Charities struggling to attract and retain skilled staff, global study finds


More than half of not-for-profit organisations are struggling to attract skilled staff, a global survey has revealed.

Research carried out among 1,100 not-for-profit organisations from 115 countries by the Personio Foundation and the consulting firm Impact46 found that 52 per cent of respondents said attracting skilled staff was a major problem. 

It found that a lack of funding could affect an NGO’s ability to attract and retain talent, with 72 per cent of respondents saying their salaries were not competitive compared with the private sector.

Of the 121 UK-based not-for-profits surveyed, 90 per cent said they could not offer a competitive salary compared with the private sector.

The survey also found that staff retention is an area of concern for not-for-profits, with annual turnover rates in the sector of between 15 per cent and 25 per cent, compared with 10 per cent in the private sector.

Of the UK not-for-profits surveyed, 37 per cent had a turnover rate of between 10 per cent and 20 per cent in the past three years and 50 per cent had a turnover rate of more than 8 per cent in the past three years.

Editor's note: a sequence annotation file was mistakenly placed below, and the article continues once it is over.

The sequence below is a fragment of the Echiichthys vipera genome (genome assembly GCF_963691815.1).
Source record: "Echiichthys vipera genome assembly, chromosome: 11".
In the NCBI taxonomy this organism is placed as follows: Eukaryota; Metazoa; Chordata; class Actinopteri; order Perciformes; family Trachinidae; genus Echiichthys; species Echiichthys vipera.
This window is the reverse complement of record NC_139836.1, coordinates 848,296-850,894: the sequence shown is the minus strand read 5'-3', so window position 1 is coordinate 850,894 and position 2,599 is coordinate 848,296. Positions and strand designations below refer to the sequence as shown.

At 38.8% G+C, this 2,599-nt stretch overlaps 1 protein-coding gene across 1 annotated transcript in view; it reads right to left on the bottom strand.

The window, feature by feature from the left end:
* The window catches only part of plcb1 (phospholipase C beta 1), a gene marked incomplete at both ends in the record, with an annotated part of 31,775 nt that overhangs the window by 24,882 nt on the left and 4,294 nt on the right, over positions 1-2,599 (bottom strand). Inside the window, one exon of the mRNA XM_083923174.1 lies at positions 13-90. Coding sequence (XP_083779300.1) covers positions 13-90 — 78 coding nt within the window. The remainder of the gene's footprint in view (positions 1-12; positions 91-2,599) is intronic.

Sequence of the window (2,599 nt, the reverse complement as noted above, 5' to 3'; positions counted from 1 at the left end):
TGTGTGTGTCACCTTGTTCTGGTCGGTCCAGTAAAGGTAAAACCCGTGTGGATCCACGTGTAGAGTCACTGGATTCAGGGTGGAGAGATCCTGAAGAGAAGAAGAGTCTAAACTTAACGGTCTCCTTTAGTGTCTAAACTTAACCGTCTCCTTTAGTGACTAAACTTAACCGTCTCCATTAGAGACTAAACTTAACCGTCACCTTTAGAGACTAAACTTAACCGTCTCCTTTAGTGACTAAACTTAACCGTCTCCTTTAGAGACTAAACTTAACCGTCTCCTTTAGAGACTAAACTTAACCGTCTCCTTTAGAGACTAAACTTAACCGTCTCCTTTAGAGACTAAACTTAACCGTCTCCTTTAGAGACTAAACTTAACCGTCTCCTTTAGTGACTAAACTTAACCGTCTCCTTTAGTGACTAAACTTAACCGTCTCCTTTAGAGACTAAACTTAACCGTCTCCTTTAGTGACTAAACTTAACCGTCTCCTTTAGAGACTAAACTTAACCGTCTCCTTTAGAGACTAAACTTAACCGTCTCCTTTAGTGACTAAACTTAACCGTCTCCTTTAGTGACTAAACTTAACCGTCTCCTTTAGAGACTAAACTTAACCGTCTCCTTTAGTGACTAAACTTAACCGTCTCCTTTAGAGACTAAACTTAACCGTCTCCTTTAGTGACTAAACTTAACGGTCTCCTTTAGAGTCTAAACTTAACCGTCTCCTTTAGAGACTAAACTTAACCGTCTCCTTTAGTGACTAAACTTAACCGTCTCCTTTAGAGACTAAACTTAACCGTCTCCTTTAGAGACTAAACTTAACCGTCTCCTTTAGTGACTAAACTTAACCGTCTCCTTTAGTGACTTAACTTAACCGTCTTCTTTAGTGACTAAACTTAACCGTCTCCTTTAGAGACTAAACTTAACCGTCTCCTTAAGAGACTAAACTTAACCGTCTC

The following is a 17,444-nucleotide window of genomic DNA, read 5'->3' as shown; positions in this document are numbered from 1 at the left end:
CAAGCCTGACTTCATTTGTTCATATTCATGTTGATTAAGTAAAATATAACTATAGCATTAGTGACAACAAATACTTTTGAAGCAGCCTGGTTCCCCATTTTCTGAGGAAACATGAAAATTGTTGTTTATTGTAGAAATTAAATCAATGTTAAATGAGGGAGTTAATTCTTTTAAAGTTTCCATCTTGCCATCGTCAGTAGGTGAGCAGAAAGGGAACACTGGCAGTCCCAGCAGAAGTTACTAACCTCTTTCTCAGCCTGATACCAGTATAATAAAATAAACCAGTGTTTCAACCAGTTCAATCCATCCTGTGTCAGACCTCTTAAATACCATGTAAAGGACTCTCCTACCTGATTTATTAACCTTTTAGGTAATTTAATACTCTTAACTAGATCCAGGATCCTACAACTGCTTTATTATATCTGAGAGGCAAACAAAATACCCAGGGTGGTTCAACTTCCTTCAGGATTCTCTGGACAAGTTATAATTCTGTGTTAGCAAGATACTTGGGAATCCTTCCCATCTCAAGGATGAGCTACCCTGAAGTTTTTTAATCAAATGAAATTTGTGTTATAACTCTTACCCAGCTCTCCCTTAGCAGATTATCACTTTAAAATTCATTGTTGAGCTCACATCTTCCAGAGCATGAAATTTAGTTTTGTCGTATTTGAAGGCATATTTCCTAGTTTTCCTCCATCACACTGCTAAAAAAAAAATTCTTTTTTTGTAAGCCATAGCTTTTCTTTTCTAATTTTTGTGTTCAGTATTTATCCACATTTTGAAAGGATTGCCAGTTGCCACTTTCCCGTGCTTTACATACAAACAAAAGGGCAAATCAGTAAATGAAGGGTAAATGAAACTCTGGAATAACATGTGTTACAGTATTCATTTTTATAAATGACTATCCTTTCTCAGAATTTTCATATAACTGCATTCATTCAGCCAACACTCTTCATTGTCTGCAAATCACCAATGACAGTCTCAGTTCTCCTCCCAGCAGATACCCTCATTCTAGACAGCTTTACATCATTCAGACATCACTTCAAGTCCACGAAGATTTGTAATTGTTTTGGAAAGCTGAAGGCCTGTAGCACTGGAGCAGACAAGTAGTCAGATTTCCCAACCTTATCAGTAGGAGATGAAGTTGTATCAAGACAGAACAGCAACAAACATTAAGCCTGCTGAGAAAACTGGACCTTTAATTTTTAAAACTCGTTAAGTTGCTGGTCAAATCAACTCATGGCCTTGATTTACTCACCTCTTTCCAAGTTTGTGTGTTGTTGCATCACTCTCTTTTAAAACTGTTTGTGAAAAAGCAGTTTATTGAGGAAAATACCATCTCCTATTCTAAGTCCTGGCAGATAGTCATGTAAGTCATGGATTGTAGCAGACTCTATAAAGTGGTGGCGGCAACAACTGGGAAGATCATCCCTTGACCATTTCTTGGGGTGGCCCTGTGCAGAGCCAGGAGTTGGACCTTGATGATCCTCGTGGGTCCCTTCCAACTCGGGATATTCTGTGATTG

This turnover rate is attributed to the lack of competitive salaries and benefits, as well as limited career growth opportunities and difficult working conditions.

About one-quarter of the not-for-profits surveyed reported poor career development and progression, an issue especially true of very small and small organisations where “bottlenecks are frequent”.

The research found that burnout levels among staff in not-for-profit organisations are also significantly higher than for those the private sector.

The survey showed that 15 per cent of respondents reported burnout but that, bearing in mind the “well-known underreporting of this issue and the other recent sources on this topic (by Opportunity Knocks), the actual figure might be closer to 30 per cent”.

Nicola Croasta, chief executive of Impact46, said: “It is becoming increasingly important for NGOs to invest in their employees and take a broader view of compensation. 

“In addition to the regular salary, employee satisfaction can also be increased through non-monetary levers – for example, by creating a pleasant environment, flexible working hours, training and development opportunities, the establishment of support contact points or improved organisational and process structures.”

The Personio Foundation was set up in 2021 by the software company Personio and supports not-for-profit organisations through funding and by deepening their HR knowledge.

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